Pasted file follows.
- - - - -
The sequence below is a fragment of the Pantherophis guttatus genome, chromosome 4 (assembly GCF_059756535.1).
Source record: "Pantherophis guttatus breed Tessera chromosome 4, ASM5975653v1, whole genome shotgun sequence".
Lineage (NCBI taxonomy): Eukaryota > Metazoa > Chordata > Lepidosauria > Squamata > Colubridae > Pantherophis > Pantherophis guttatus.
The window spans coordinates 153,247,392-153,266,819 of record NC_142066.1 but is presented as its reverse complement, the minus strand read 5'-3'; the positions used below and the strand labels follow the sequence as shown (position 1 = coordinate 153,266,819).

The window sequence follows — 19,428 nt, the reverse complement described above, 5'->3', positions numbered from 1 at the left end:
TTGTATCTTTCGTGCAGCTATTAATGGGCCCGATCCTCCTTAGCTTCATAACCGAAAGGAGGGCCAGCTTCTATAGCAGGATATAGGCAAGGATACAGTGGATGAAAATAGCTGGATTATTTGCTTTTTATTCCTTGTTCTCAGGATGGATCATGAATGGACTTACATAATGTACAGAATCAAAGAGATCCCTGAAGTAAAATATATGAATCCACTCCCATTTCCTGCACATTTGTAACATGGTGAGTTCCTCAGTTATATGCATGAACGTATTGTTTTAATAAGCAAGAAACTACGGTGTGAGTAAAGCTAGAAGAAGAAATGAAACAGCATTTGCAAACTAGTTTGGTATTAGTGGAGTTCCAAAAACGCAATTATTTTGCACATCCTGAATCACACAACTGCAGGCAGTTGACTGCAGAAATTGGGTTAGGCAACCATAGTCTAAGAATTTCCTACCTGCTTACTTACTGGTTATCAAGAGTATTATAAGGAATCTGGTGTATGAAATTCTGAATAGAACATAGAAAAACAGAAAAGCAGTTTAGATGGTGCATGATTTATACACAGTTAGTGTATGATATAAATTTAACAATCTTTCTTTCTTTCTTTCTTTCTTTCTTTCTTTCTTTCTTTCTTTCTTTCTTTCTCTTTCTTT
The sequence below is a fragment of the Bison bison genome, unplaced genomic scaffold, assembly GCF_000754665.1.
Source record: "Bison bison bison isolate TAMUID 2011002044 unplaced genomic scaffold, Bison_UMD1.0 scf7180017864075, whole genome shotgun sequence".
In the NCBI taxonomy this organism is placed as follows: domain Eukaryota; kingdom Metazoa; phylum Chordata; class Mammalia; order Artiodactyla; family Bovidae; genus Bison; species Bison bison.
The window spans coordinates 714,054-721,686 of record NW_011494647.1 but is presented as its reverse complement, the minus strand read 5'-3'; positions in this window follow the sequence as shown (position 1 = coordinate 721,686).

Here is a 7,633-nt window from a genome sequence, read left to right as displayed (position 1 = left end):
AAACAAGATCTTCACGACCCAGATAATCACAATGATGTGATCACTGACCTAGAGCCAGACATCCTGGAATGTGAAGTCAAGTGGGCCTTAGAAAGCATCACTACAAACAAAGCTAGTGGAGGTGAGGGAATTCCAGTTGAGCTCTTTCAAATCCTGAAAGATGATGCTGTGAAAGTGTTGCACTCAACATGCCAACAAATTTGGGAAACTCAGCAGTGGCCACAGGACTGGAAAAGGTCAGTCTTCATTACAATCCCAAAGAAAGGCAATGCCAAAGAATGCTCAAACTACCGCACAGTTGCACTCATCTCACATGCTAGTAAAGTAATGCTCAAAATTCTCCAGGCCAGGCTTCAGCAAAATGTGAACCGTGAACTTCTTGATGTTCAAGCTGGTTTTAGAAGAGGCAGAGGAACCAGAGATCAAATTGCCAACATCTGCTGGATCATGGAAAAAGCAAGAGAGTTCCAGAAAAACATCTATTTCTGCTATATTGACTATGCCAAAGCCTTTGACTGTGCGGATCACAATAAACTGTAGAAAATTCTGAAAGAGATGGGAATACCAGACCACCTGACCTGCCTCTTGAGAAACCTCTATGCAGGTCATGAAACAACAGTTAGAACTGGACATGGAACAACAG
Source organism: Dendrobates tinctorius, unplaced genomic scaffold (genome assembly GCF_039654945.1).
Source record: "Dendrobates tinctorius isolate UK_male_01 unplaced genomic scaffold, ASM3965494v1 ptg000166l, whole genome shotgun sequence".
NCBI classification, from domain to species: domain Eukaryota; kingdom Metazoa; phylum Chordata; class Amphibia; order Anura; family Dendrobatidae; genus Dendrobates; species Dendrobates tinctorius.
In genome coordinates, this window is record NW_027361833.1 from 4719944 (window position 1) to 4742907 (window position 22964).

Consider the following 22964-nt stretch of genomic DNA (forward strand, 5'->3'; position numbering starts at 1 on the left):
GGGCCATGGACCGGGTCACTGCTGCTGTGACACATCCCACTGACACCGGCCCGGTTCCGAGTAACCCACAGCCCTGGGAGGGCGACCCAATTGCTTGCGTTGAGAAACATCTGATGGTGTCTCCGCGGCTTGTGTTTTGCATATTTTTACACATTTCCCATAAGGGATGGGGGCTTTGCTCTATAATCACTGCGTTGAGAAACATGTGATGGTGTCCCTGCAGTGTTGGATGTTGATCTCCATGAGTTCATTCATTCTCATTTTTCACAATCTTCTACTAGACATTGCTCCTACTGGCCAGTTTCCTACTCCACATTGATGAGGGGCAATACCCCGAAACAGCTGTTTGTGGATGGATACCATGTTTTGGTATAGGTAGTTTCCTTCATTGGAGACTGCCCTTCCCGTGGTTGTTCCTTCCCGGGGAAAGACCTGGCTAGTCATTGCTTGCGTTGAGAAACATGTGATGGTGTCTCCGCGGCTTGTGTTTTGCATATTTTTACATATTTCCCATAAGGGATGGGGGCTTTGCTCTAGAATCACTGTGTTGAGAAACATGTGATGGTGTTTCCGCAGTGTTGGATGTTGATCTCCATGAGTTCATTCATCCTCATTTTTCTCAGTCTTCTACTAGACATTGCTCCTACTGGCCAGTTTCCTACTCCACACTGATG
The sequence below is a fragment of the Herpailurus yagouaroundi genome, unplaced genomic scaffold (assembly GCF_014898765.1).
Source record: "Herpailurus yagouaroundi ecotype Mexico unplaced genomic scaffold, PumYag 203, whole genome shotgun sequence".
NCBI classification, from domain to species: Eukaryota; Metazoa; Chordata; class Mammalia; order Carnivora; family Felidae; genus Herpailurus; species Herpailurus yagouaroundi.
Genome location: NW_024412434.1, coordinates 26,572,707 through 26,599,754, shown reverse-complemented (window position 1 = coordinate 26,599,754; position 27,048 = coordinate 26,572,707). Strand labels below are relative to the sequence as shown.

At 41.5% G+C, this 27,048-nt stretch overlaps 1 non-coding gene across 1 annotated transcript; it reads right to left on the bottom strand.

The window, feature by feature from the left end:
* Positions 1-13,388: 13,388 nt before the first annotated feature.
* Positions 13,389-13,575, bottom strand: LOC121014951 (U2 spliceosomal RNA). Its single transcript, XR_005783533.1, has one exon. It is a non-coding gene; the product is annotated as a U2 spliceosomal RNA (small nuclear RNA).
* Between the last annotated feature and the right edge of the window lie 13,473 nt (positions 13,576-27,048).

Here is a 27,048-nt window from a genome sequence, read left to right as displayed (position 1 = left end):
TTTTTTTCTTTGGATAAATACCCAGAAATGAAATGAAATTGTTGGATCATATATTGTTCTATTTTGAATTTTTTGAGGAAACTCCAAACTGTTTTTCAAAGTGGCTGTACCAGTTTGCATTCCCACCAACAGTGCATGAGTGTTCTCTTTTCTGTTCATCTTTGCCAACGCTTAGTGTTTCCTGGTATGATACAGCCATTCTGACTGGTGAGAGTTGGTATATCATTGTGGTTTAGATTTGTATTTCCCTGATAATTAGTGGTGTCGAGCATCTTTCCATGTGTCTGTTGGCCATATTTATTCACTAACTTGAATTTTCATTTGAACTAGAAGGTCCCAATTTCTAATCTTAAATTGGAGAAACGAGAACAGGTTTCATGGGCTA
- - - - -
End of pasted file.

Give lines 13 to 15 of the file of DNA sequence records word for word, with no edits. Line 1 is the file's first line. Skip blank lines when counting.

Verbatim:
Source organism: Dendrobates tinctorius, unplaced genomic scaffold (genome assembly GCF_039654945.1).
Source record: "Dendrobates tinctorius isolate UK_male_01 unplaced genomic scaffold, ASM3965494v1 ptg000166l, whole genome shotgun sequence".
NCBI classification, from domain to species: domain Eukaryota; kingdom Metazoa; phylum Chordata; class Amphibia; order Anura; family Dendrobatidae; genus Dendrobates; species Dendrobates tinctorius.